Toshiyuki Nakajima

Learn More
The current theory of natural selection explains that adaptive evolution occurs because genotypes with greater survival or reproductive tendencies, due to their particular biological properties, tend to increase in frequency over the lesser ones in a common environment; therefore, the former will eventually replace the latter. In nature, such a selection(More)
As an increasing number of Web sites consist of an increasing number of pages, it is more difficult for the users to rapidly reach their own target pages. So the intelligent systems supporting the users in navigation of the Web contents are in high demand. In this paper, we describe an intelligent recommendation system called the system L-R, which(More)
Encounters between objects play a crucial role in creating specific patterns of organization in many biological systems. This paper explores a general, quantitative principle of encounter probabilities, applicable over various levels of organization, as a fundamental step toward a comprehensive theory of biological probability ranging from cells through(More)
Epistatic interactions between genes in the genome constrain the accessible evolutionary paths of lineages. Two factors involving epistasis that can affect the evolutionary path and fate of lineages were investigated. The first factor concerns the impact of competition with another species lineage that has different epistatic constraints. Five enteric(More)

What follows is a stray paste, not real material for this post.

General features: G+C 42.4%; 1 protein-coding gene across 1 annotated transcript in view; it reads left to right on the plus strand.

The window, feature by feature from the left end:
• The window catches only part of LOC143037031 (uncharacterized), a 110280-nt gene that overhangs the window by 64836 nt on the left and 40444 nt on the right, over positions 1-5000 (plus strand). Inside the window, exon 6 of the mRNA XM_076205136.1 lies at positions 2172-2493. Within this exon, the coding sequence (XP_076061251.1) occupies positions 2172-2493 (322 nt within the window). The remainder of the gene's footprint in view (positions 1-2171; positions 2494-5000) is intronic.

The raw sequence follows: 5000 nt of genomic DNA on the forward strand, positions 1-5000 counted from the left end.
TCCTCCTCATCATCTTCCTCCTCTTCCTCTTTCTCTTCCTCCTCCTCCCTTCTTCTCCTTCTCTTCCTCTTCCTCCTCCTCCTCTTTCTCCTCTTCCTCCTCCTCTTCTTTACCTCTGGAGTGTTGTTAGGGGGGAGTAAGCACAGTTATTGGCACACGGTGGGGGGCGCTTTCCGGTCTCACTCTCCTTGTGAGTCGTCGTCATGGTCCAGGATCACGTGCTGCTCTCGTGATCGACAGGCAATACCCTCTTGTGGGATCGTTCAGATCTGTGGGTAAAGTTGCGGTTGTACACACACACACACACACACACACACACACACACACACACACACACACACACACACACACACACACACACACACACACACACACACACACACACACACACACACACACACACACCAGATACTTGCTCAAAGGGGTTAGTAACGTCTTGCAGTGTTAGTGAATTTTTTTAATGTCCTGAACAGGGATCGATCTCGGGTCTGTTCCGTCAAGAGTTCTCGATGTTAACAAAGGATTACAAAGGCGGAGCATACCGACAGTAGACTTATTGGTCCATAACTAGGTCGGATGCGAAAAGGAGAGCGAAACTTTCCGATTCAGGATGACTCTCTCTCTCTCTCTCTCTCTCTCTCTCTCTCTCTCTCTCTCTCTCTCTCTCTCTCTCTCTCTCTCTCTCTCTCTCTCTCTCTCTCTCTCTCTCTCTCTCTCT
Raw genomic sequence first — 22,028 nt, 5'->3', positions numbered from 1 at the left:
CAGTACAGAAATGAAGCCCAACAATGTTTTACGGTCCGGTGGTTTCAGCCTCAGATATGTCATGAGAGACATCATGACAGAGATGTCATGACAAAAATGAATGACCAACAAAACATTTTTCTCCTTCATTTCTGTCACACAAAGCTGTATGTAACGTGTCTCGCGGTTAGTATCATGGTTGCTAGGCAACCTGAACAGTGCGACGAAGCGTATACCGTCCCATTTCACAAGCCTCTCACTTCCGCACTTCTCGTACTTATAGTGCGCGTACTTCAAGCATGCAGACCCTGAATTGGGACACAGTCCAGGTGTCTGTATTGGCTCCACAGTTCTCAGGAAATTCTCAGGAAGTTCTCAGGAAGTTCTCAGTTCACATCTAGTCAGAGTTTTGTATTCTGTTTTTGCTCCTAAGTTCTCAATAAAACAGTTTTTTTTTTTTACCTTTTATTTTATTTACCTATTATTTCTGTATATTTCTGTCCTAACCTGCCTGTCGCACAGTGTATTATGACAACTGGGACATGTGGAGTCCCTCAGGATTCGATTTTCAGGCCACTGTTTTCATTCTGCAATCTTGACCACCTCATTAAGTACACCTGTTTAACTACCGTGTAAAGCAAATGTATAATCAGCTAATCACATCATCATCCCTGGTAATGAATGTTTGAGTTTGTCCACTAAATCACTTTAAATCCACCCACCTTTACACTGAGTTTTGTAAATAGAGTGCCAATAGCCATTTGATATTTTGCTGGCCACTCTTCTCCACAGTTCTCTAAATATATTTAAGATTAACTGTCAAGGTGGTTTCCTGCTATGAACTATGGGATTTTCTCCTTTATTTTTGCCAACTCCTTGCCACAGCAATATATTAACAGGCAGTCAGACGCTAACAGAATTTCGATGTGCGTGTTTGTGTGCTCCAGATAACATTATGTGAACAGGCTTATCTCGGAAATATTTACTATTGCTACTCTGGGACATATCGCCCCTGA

Evolution by natural selection requires the following conditions: (1) a particular selective environment; (2) variation of traits in the population; (3) differential survival/reproduction among the types of organisms; and (4) heritable traits. However, the traditional (standard) model does not clearly explain how and why these conditions are generated or(More)
We investigate an ecological mechanism by which endosymbiotic associations evolve, with a particular focus on the relationship between the evolution of endosymbiosis between auto- and heterotrophic organisms, and the stages of ecosystem development. For this purpose we conducted a long-term microcosm culture composed of three species, a green alga(More)
The ecological mechanisms underlying the diversification of autotrophic species into endosymbiotic lifestyles and the ways in which the evolution of endosymbiotic species is ecologically and evolutionarily affected by sister lineages/lines that are adapted to extra-host environments remain unclear. In this paper, we investigated a differentiation process of(More)
The same event may not necessarily occur against a given cognition (action) upon repetition. The degree of certainty in which a particular event actually occurs following a current cognition is the probability of the event viewed (experienced) by the focal cognizer. This is the internal concept of probability, which is contrasted with the external(More)
We investigated directly an early stage of the development of an endosymbiosis between an alga and a ciliate, beginning from a non-associated stage by conducting a long-term microcosm culture composed of a green alga (Chlorella vulgaris), a bacterium (Escherichia coli) and a ciliate (Tetrahymena thermophila) for three years. During this(More)